Run, Don’t Walk, If The First Thing You Hear From Your Network Vendor Is BYOD, TCO, Or SDN

Andre Kindness
Principal Analyst
June 19, 2014

If a network vendor representative starts off with any of these three phrases — software-defined networking (SDN),bring-your-own-device (BYOD), or lower total cost of ownership (TCO) — I would ask them to leave and come back when they have done their homework on your business. Why? Because clearly they don’t know what your business does and aren’t prepared to help you improve revenue, add new clients, or delight current customers in The Age Of The Customer. The company is treating your team and infrastructure as just a number.

These phrases are all vendor-led marketing initiatives, not customer pain points. Fundamentally, networks should be more than packets delivering PowerPoint slides, connecting users to SAP, or enabling a voice call. Networks touch every part of the business and have significant impact on changing the way business can be done. And the business is expecting to get some business value of out the platform. Therefore you shouldn’t be ok getting a generic networking pitch. You are the customer —make them work for your dollars by making them demonstrate how they can help your business. If you work for a:

  • Manufacturing company, your biggest problem isn’t assembly-line workers bringing their devices to work, nor is it lowering network costs. Manufacturing strives to produce products closer to their customers’ demands, and thus looks to solutions to re-tool the assembly line so it can optimize resources while minimizing inventory. Networking solutions should be able to survive in the industrial environment and allow manufacturing/process engineers to easily make changes to the network to accommodate the addition or removal of manufacturing equipment.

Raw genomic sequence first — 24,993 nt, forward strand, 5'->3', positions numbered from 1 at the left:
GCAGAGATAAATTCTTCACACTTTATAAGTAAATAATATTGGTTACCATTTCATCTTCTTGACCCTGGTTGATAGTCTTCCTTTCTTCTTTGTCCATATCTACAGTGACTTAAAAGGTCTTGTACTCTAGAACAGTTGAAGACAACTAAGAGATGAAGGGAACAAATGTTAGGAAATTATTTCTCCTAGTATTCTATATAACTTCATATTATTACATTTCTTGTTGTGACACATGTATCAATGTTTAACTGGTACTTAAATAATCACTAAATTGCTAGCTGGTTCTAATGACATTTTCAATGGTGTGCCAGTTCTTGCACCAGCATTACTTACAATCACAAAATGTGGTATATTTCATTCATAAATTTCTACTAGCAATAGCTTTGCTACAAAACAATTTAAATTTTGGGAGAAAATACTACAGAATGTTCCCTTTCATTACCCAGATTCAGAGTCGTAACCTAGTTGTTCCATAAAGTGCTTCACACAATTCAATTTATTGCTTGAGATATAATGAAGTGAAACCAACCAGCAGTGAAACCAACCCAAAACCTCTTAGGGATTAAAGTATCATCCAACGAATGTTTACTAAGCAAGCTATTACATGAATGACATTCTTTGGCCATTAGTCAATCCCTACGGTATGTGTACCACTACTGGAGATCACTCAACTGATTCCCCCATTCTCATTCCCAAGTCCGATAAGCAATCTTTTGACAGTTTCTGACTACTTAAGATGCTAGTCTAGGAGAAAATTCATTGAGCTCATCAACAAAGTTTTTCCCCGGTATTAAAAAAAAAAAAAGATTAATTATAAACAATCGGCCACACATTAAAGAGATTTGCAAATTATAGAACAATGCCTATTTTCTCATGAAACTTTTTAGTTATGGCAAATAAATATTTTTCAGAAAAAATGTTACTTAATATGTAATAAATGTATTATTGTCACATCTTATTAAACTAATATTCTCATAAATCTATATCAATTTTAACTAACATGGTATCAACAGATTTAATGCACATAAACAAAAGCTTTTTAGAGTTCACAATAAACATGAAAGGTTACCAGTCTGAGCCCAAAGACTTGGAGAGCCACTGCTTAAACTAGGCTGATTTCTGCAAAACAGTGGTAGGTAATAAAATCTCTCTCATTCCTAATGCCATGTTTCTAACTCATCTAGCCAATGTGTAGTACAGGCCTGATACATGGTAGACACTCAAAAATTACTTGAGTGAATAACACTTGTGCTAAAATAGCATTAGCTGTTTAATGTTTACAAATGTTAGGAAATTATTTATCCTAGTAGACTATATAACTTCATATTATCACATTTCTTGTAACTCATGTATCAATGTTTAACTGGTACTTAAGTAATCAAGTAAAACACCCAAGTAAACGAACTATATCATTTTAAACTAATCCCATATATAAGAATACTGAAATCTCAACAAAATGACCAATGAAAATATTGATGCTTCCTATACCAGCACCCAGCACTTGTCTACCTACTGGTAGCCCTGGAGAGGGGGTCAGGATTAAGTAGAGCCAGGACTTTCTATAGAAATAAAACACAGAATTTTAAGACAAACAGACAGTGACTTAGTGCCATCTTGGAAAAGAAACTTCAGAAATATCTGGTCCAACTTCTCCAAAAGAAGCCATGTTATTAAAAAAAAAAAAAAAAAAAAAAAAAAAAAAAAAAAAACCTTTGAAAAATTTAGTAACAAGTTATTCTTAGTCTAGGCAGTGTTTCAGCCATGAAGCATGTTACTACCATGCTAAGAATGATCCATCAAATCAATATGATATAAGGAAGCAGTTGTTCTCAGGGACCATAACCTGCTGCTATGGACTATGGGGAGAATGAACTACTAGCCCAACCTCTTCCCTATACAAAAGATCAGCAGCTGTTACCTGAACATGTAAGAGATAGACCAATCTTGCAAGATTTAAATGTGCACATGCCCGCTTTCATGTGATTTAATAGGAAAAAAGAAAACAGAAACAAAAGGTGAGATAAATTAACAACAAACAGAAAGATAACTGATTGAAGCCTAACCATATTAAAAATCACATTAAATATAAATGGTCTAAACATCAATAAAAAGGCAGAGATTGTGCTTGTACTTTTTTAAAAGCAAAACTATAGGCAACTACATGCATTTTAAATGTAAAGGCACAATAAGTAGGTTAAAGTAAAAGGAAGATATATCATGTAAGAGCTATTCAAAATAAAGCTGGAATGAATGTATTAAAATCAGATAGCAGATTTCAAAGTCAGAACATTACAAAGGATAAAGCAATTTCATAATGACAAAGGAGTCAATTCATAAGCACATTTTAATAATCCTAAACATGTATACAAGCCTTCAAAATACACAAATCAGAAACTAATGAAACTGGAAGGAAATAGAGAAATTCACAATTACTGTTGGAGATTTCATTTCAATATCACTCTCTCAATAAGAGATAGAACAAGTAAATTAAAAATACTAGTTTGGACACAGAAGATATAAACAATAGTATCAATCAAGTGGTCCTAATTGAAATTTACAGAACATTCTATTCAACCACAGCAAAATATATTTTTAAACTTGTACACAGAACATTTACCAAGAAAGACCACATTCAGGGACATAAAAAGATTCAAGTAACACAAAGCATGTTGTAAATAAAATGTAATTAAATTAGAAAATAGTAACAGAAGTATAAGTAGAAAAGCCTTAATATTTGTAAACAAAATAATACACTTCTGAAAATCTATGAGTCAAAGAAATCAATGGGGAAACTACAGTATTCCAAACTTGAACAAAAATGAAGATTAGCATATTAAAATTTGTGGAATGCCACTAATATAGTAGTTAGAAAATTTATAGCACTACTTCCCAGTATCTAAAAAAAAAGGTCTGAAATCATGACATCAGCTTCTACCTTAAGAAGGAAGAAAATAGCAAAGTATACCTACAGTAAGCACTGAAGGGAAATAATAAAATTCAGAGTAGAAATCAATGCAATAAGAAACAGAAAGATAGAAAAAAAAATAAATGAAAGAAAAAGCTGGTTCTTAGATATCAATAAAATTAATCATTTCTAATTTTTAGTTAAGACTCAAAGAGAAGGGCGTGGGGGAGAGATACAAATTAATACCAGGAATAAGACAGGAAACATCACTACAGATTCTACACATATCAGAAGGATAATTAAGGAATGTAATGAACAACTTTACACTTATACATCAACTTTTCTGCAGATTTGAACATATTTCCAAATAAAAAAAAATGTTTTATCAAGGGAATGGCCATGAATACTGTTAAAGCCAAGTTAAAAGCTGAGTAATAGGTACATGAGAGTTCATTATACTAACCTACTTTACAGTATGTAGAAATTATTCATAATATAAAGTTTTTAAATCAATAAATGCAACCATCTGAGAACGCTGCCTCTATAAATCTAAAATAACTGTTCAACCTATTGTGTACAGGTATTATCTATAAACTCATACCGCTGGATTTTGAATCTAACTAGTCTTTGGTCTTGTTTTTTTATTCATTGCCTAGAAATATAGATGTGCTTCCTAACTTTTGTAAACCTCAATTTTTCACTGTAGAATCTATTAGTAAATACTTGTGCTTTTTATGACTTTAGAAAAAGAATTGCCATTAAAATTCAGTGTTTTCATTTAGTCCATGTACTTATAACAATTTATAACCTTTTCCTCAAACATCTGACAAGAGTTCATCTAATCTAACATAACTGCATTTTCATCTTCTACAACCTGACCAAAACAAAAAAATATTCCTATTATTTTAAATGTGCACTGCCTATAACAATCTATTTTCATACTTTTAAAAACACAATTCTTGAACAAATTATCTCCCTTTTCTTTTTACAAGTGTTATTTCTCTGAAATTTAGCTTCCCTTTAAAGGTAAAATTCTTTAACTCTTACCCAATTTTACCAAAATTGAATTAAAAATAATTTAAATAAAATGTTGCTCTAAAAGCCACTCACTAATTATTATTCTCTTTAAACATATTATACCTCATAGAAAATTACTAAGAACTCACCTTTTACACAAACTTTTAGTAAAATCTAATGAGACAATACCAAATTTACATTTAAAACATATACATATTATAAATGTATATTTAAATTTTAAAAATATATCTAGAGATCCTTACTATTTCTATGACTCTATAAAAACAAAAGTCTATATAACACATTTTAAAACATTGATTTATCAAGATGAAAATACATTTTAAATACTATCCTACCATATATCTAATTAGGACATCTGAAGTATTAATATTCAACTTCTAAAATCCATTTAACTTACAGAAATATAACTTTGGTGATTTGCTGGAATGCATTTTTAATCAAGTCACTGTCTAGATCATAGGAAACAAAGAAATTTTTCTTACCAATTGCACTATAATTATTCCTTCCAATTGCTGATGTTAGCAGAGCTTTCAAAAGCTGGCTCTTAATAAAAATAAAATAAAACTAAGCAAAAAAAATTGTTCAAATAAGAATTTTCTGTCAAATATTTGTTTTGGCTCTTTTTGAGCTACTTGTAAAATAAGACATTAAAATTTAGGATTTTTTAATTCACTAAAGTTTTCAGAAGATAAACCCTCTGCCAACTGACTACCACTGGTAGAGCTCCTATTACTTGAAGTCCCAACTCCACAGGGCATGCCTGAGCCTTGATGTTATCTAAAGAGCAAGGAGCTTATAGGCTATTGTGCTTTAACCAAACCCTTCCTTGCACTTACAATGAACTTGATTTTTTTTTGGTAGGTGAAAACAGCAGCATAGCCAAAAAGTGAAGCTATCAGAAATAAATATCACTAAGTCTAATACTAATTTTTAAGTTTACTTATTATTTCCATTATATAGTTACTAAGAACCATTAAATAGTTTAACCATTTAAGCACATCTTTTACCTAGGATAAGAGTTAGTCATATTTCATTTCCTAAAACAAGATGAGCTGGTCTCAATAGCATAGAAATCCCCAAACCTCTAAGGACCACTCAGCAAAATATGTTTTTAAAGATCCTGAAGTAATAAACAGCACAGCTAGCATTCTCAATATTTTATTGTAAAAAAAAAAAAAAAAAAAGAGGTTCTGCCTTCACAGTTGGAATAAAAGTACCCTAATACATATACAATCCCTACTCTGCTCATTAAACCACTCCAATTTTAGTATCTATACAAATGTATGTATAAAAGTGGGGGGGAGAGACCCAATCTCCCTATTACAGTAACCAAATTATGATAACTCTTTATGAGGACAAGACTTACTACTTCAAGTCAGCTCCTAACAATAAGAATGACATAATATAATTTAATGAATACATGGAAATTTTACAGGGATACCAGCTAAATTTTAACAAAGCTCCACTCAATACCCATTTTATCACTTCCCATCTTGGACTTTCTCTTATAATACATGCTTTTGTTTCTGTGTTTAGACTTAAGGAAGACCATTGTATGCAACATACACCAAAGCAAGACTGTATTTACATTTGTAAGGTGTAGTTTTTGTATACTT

• Healthcare provider, your biggest issue isn’t lowering the cost of switches in your data center. For the US, the healthcare industry’s core mantra for providers is "create patient-centric outcomes." Consequently, the network solution should lay out the ability to create an information infrastructure that brings together the micro-level of personalized health and the macro-level of epidemiologic mappings to institutional quality, and evidence-based practices will be a key differentiator for healthcare systems, as described in Forrester’s 2014 Technology Imperatives For US Healthcare Providers.
  • Retail organization, your biggest problem isn’t employees bringing their own devices or east-west application traffic. It’s transforming that brick and mortar location so it can win business back from click retailers. The vendor should be addressing how the network can create an intimate experience between the business and each customer, as outlined in Forrester’s Brick And Mortar Retail Fights Back.

For another reason on why you should be pushing the vendors to be more specific, my report A Tsunami Of Empowerment Will Hit Your Network With The Internet Of Things highlights that other professionals within you company will start to be intimately involved in networking decisions and will be pushing you for those answers.

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